Arabic tea
Two glasses of Arabic tea
Alternative namesšāy ʿarabiyy
Place of originArab world
Region or stateArab World
Associated cuisineArab cuisine
Serving temperatureHot
Arabic teapot in Morocco

Arabic tea (Arabic: شاي عربي, romanizedšāy ʿarabiyy, (pronounced shay [ʃæiː] , is a variety of hot teas popular throughout the Arab world. It is commonly served to guests and business partners at meetings and social events, and has been drunk by Arab people for centuries.[1][2]

History of Arabic Tea

The history of Middle Eastern Arabic tea began thousands of years ago in ancient China during the Shang Dynasty (1766–1050 BC) when it was first cultivated and discovered. Preferred for its medicinal properties, tea made its way to the Middle East as soon as Arab merchants started travelling the Silk Road. These ambitious traders brought tea back to their own nations as soon as they saw its advantages and appeal. Tea developed from a basic beverage to an essential part of the regional way of life as it became more and more popular across the Middle East.[3]

Arab society

Tea is an important drink in the Arab world and is usually served with breakfast, after lunch, and with dinner. For Arabs, tea denotes hospitality, and is typically served to guests. Tea owes its popularity to its social nature; it is one of the most important aspects of hospitality and business etiquette in Arab culture. Importantly, one should not reject tea when offered, because it may be considered rude.


There are many different types of Arabic tea:

Arabic tea in Libya with peanuts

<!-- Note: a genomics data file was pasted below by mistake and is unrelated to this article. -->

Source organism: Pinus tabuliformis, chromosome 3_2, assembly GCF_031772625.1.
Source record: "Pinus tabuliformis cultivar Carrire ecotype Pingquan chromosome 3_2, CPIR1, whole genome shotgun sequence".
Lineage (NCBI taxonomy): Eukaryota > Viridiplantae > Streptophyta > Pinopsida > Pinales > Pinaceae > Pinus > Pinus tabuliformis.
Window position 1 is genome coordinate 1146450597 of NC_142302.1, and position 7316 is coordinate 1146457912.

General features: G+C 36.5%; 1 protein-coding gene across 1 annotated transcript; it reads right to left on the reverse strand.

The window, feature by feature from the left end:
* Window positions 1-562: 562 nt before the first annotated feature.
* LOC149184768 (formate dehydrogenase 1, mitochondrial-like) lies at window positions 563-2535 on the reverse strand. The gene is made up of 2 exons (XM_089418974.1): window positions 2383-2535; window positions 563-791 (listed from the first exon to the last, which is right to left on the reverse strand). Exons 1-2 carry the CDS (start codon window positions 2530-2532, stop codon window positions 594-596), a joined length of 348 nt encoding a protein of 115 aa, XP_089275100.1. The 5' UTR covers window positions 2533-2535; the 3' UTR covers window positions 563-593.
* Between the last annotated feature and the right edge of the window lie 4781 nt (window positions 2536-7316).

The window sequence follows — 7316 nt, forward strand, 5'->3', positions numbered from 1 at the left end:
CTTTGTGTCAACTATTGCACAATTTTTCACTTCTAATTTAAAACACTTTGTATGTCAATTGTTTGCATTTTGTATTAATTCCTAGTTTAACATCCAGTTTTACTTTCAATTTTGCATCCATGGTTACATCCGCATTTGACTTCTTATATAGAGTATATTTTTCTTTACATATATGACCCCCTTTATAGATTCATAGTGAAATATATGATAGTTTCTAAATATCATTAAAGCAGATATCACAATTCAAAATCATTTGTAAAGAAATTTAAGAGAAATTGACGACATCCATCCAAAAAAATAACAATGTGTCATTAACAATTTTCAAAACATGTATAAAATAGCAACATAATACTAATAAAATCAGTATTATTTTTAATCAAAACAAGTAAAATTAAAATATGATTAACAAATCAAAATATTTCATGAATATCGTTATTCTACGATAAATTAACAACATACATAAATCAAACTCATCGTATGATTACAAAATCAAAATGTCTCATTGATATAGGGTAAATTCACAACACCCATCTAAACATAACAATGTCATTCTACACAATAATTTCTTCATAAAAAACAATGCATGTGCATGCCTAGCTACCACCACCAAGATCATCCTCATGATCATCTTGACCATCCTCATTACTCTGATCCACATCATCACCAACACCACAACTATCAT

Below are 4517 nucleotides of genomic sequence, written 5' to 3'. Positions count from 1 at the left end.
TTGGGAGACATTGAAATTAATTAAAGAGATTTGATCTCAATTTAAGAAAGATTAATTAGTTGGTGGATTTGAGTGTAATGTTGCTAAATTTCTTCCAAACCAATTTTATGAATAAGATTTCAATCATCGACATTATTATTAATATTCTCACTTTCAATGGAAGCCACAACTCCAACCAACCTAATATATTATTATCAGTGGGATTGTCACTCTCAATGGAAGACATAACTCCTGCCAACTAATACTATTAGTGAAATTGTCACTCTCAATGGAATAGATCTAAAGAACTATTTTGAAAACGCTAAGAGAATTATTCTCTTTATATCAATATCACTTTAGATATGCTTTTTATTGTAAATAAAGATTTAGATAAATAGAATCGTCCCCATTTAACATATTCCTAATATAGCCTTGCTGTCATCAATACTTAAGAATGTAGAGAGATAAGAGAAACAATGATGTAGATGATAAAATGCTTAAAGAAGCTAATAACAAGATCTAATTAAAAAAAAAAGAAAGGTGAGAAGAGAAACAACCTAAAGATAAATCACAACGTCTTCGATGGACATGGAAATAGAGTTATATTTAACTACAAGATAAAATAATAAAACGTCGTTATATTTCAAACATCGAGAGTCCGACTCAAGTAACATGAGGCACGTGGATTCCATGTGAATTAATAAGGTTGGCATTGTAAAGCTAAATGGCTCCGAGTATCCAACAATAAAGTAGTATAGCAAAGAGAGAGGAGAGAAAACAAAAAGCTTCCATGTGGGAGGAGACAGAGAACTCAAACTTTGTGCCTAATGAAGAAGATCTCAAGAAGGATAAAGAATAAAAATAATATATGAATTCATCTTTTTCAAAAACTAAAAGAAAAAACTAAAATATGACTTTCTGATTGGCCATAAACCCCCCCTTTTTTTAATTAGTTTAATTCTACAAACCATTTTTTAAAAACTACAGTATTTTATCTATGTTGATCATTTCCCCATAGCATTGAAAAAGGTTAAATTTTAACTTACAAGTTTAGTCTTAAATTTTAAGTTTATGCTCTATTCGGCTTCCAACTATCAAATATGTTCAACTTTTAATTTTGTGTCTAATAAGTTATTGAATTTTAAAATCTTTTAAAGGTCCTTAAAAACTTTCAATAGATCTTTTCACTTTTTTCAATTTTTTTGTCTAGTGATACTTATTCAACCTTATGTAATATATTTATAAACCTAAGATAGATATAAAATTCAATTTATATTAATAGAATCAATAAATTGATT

Maghrebi mint tea in Morocco
black tea in Tunisia


Tea in the Arab world is usually a strong dark mix, similar to the so-called "breakfast tea" served in other parts of the world. Often brewed with sugar and served in long glasses, it can also be made with mint or cardamom, or with a dash of milk. In Yemen, black tea is brewed in water and milk.[11]

See also


  1. ^ "Syrian Drinks - Syrian Tea - Arab Culture and Hospitality -". The Official Globe Trekker Website. Retrieved 2017-04-07.
  2. ^ "Arabian Tea". Retrieved 2017-04-07.
  3. ^ "Food History & Culture". Retrieved 2024-06-13.
  4. ^ "Maramia- Sage Tea | Rooted In Salt". Rooted In Salt. 31 July 2014.
  5. ^ "Chai Babooneh - Chamomile Tea". 25 November 2012.
  6. ^ "Anise Tea (Yansoon) - Taste of Beirut". Taste of Beirut. 24 October 2009.
  7. ^ "11 Promising Benefits of Za'atar | Organic Facts". 2 February 2016.
  8. ^ "The Art of Moroccan Mint Tea and How to Brew It". Organic Authority. Retrieved 2016-10-21.
  9. ^ "Syrian Drinks - Syrian Tea - Arab Culture and Hospitality -". The Official Globe Trekker Website. 24 January 2022.
  10. ^ "9 Benefits of Cinnamon". Benefits (in Arabic). 16 March 2019.
  11. ^ Yemeni Tea. 05.30.2012.